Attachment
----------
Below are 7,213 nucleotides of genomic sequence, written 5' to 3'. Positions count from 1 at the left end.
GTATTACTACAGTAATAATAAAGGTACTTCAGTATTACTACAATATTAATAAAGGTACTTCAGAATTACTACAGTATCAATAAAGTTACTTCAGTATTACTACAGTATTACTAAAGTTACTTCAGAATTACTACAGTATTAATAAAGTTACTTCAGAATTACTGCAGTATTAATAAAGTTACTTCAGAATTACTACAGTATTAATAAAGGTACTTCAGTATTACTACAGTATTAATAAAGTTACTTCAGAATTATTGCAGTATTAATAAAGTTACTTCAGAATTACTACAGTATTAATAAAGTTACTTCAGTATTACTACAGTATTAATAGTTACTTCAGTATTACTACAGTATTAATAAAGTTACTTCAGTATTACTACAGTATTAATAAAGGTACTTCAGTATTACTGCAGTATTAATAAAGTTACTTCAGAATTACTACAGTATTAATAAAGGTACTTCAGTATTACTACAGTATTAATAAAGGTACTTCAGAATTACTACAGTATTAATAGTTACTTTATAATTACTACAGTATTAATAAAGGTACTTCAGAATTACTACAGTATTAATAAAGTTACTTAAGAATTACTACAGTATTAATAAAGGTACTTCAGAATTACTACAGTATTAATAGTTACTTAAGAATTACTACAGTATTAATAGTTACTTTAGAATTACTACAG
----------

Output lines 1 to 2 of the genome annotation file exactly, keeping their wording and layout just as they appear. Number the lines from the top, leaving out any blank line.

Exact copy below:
Below are 7,213 nucleotides of genomic sequence, written 5' to 3'. Positions count from 1 at the left end.
GTATTACTACAGTAATAATAAAGGTACTTCAGTATTACTACAATATTAATAAAGGTACTTCAGAATTACTACAGTATCAATAAAGTTACTTCAGTATTACTACAGTATTACTAAAGTTACTTCAGAATTACTACAGTATTAATAAAGTTACTTCAGAATTACTGCAGTATTAATAAAGTTACTTCAGAATTACTACAGTATTAATAAAGGTACTTCAGTATTACTACAGTATTAATAAAGTTACTTCAGAATTATTGCAGTATTAATAAAGTTACTTCAGAATTACTACAGTATTAATAAAGTTACTTCAGTATTACTACAGTATTAATAGTTACTTCAGTATTACTACAGTATTAATAAAGTTACTTCAGTATTACTACAGTATTAATAAAGGTACTTCAGTATTACTGCAGTATTAATAAAGTTACTTCAGAATTACTACAGTATTAATAAAGGTACTTCAGTATTACTACAGTATTAATAAAGGTACTTCAGAATTACTACAGTATTAATAGTTACTTTATAATTACTACAGTATTAATAAAGGTACTTCAGAATTACTACAGTATTAATAAAGTTACTTAAGAATTACTACAGTATTAATAAAGGTACTTCAGAATTACTACAGTATTAATAGTTACTTAAGAATTACTACAGTATTAATAGTTACTTTAGAATTACTACAG